I had had an annoying problem where I’d log into one of my WordPress sites, then attempt to change the side bar and remove (say) a block of code that pulls in an iframe from another site (i.e. Twitter or Amazon or whatever) I got blocked by my security Wordfence plugin with a XSS cross scripting error. The actual site works fine it is just the admin cannot change anything. I first fixed this back in 2020, then forgot about it. I then changed my admin URL (i.e. broadband provider) and it re-appeared. Now as a penance I’m writing it up.
The Problem: When I tried and change anything using Appearance → Customise in WordPress dashboard the item I want to change gets blocked with this “Potentially Unsafe operation” on the left:
Later I receive my Wordfence email outlining Wordfence activity and I get this sort of thing in the “Recently Blocked Attacks” section.
The IP address (blanked out in the “Blocked Attacks” image) is my own. Wonderful though the Wordfence plugin is (and it really IS wonderful!) it is blocking me from changing anything! Which is rather sub-optimal, although I can still post.
The fix is simple – when you know where it is in the Wordfence plugin.
Select the Wordfence top level menu item in the WordPress Dashboard. Then select the “Live Traffic” Tab. You will see a list of blocked activities. Identify the one that has your IP address on it and then click on the “eye” on the far right of the summary line.
After you have clicked the “eye”, you then get this.
Select the “ADD PARAM TO FIREWALL ALLOW LIST” Then you are done! Your false Wordfence XSS Cross Scripting Error should go away.
You can now check that this has been implemented (and also exactly who is allowed to bypass the firewall) by clicking on the “All Options sub-menu item in the Wordfence menu in the WordPress dashboard.
In the “Rules” section make sure “whitelist” is on. (It should be) Then go down to “AllowListedURLs” and expand it. Here you should see your newly whitelisted URL. You can turn it (and any other ones) on and off from this menu too. I did not need to log out/in for changing enable/disble to work but you may need to.
WordPress is a complex beast and occasionally an update (automatic or otherwise) will fail to take the site out of maintenance mode after it completes. Most people never actually see their site in maintenance mode. It’ll look something like this below though you may not have the fancy image – just a battleship grey background.
Google Webmasters (and it’s Google Search Console ) provides you with a Domain property verification string to allows you to get the full search data going to your site. The Domain Property shows all the search data for your site in one place rather than (say) separate data for https and http access. It is worth using.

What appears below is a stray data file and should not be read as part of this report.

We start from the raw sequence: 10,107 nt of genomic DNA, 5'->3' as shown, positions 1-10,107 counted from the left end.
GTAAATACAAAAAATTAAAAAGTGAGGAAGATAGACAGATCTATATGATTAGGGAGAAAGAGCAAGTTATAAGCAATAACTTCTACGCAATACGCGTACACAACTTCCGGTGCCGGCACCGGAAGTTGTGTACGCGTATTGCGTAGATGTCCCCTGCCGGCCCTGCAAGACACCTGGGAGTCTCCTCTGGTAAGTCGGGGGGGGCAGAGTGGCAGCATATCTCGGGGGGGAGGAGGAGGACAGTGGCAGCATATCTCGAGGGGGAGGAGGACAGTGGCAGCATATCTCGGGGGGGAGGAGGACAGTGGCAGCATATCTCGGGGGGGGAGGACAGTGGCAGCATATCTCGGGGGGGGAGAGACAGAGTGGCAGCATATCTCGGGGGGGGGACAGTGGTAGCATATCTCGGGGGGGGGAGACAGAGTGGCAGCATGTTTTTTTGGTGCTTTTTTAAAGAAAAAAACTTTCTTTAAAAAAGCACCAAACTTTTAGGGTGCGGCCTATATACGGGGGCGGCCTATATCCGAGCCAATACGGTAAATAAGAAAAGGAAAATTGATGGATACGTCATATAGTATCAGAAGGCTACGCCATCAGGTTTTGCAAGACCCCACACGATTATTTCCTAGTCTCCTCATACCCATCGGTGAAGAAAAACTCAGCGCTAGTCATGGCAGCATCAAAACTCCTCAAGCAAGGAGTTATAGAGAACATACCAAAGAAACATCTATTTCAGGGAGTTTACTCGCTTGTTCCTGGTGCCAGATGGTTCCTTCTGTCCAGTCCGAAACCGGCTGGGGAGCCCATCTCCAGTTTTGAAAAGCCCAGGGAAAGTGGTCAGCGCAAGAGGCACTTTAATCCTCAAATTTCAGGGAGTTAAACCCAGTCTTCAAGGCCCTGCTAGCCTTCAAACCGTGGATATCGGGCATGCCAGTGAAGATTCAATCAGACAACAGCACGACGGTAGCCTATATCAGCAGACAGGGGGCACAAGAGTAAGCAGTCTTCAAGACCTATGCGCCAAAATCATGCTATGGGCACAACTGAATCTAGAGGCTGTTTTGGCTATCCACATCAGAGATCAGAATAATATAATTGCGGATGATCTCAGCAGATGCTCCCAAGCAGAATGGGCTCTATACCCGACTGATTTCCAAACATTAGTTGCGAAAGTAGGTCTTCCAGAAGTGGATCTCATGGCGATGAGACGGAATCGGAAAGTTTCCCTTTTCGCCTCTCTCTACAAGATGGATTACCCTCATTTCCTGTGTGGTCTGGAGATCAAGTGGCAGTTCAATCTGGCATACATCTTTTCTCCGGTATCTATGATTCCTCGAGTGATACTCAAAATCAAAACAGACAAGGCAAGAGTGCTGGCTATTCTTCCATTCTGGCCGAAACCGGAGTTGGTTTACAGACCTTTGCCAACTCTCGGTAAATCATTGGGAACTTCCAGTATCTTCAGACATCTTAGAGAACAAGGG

I had a little trouble getting Yoast breadcrumbs to work properly. Most of the Yoast plugin needs no other modification to your theme. It works right out of the tin and is an excellent product. But to get Yoast breadcrumbs to work you need to do a code mod. The question is where should this code modification be done.
There are many Google Analytics plugins for WordPress. Most also give you some form of display of this data in the wp-admin area. But you also get the endless plugin promotions trying to get you buy the enhanced version. While I don’t mind (that much) people trying to sell their wares (especially when I’m using a free version) sometimes it just grates.
So if rather than using a plugin you would like to just code and forget it, you can simply add a function into a file in the site child theme. Then you can check it works and forget about it. That’s what I do.
It is a good idea to always keep a recent local WordPress back up copy of your one.com hosted website. One.com is one of the more reliable hosting companies and they offer a backup facility for customers. But even so, if you have a recent local copy of your website safely stored on your hard drive there is no question about your ability to restore your site should the worst happen.
Here’s my personal notes (with an intro) on creating a local backup of a Hostpapa wordpress site. Maybe they’ll be useful to you too.
It is a good idea to always keep a recent local back up copy of your Hostpapa website. You can use Hostpapa’s remote backup facility for convenience as well, but if you have a recent local copy sitting there on your hard drive you know exactly where you stand.
If you have just set up (say) a local Apache2 server and have a local wordpress install so you can debug your website locally you may find (like I did) that while the main webpage comes up fine, when you click through to anywhere else on the site it returns a 404 Not Found error. Even though you know the page/post is there and it shows up OK in the wp-admin section.
For me it turned out that I had not enabled an important plugin on Apache2 to allow permalinks to work. The missing module is called mod_rewrite. It is simple to fix.